Job hunting is a nightmare at the best of times, from the ‘entry level’ jobs that still ask for four years of experience, to roles that advertise frustratingly-vague ‘competitive’ salaries.
So sometimes, just for a moment, you can become distracted from the fact that sexism is a huge problem in the workplace – that is, until you find out that some recruitment agencies still think it’s acceptable to advertise jobs for “beautiful” women only.
Yep, this just happened: A job ad for a PA and flight attendant on London-based recruitment site Matching Models said that female applicants must have “brown hair” and “B-C cup” breasts to apply.
And that’s not the only advert the company has come under fire for – many others describe how women must look in order to apply for the role.
Another advert on the site – this time for F1 hospitality staff – says applicants must have B-C cup breasts (they’re real imaginative about the whole bra-size thing), long blonde hair, blue eyes, and be “stylish and classy” too.
You can also apply to be a “sexy driver” for a “well-known business tycoon”.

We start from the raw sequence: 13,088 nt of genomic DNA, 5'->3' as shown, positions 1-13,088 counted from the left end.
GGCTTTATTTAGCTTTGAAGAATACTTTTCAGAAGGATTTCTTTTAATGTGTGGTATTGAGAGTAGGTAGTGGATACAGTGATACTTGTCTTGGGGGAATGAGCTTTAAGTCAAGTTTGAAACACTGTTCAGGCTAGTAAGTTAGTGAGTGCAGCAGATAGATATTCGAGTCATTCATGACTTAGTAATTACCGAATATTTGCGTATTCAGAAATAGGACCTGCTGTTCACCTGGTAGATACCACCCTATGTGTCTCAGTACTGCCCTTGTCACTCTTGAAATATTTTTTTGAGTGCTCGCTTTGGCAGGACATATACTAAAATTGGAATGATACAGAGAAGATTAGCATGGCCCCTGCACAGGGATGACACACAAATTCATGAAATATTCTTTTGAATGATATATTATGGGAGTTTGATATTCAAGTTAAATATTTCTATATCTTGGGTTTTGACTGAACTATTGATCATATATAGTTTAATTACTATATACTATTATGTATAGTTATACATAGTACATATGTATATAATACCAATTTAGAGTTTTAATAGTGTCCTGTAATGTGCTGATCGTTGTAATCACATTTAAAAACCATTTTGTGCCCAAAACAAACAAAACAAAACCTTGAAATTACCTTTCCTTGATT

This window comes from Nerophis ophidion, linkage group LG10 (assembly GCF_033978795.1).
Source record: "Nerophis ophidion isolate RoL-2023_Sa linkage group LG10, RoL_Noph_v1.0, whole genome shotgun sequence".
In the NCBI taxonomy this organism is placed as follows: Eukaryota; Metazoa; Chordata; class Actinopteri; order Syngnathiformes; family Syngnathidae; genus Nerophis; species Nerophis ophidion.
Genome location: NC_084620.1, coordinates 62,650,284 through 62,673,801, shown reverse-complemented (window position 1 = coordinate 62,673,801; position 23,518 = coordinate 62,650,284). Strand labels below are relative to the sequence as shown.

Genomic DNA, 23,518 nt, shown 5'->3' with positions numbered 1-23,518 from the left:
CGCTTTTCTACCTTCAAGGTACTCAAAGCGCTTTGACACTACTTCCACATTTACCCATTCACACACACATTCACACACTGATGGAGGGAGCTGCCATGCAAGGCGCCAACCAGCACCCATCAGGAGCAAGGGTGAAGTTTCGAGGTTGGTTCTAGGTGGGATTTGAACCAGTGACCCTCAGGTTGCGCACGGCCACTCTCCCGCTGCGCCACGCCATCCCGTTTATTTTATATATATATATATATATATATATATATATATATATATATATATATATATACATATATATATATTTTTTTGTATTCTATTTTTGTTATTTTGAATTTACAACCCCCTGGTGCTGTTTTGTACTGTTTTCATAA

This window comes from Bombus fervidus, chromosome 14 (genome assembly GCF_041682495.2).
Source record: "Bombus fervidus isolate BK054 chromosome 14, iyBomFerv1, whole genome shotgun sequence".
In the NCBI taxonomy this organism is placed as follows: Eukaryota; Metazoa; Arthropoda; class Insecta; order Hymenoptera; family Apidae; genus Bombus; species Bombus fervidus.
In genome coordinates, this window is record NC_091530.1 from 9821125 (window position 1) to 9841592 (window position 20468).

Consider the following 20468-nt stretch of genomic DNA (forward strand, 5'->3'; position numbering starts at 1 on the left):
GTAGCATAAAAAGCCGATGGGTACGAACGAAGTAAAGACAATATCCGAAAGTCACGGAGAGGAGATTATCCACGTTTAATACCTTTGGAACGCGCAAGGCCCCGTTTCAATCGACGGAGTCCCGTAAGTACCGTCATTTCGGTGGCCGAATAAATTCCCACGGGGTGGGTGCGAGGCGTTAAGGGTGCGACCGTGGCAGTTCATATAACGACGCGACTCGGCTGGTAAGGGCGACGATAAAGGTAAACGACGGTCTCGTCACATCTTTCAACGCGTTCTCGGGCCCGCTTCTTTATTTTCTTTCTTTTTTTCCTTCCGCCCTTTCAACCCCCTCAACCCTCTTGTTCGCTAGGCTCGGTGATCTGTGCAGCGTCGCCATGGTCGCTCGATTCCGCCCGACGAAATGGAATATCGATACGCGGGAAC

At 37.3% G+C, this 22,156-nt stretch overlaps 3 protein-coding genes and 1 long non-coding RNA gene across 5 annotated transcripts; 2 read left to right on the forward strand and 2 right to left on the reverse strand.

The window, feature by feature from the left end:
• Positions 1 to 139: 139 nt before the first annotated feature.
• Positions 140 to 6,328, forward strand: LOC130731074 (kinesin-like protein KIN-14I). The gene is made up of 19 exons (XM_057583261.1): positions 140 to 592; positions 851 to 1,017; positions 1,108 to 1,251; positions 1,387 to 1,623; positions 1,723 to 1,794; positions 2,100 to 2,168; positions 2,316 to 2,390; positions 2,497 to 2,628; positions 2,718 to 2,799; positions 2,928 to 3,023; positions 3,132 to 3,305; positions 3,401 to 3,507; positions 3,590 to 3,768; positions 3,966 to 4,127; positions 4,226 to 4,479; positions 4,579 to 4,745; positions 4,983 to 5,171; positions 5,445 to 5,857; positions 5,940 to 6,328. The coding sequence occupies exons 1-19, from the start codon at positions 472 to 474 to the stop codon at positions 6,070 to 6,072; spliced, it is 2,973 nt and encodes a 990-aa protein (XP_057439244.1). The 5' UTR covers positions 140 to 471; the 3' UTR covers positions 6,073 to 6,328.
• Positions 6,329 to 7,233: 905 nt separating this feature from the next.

Not only is the site aware of its controversial job advertising, but seems totally open and unashamed about it, too. Its website says:
“It is almost politically incorrect to request someone to work for you that is both attractive as well as professionally equipped with the right set of skills.
“However, our company understands the importance of having the right people representing your company, because after all, first impressions count,” the site reads.
“With a database of over 5000 models around the world, we are able to suit any requirements by providing locally based staff.
“We recruit and staff for a great number of positions such as flight attendants, PAs, hostesses, waitresses, bartenders, sales and promotional staff. Our clients include Louis Vuitton, MTV, F1 and Harrods.”
Exhausting, right? But trouble is, this isn’t illegal.
Under the 2010 Equality Act, it’s against the law for employers to discriminate based on age, marital status, number of kids or plans to have kids, disability, sexual orientation, race or religion.
But they can specify a clothes size if they can prove it’s totally necessary to the role.
Regardless, responses to the adverts have been scathing. According to the BBC, The Equality and Human Rights Commission called the advert “appalling, unlawful and demeaning to women”.
Sam Smethers, chief executive of the Fawcett Society, also told The Huffington Post: “Ads like these are straight out of the 1970s. It is extraordinary that they are taking this approach and almost certainly falls foul of equality legislation.
“If we ever wonder why the battle for gender equality hasn’t been won, this is a timely reminder.”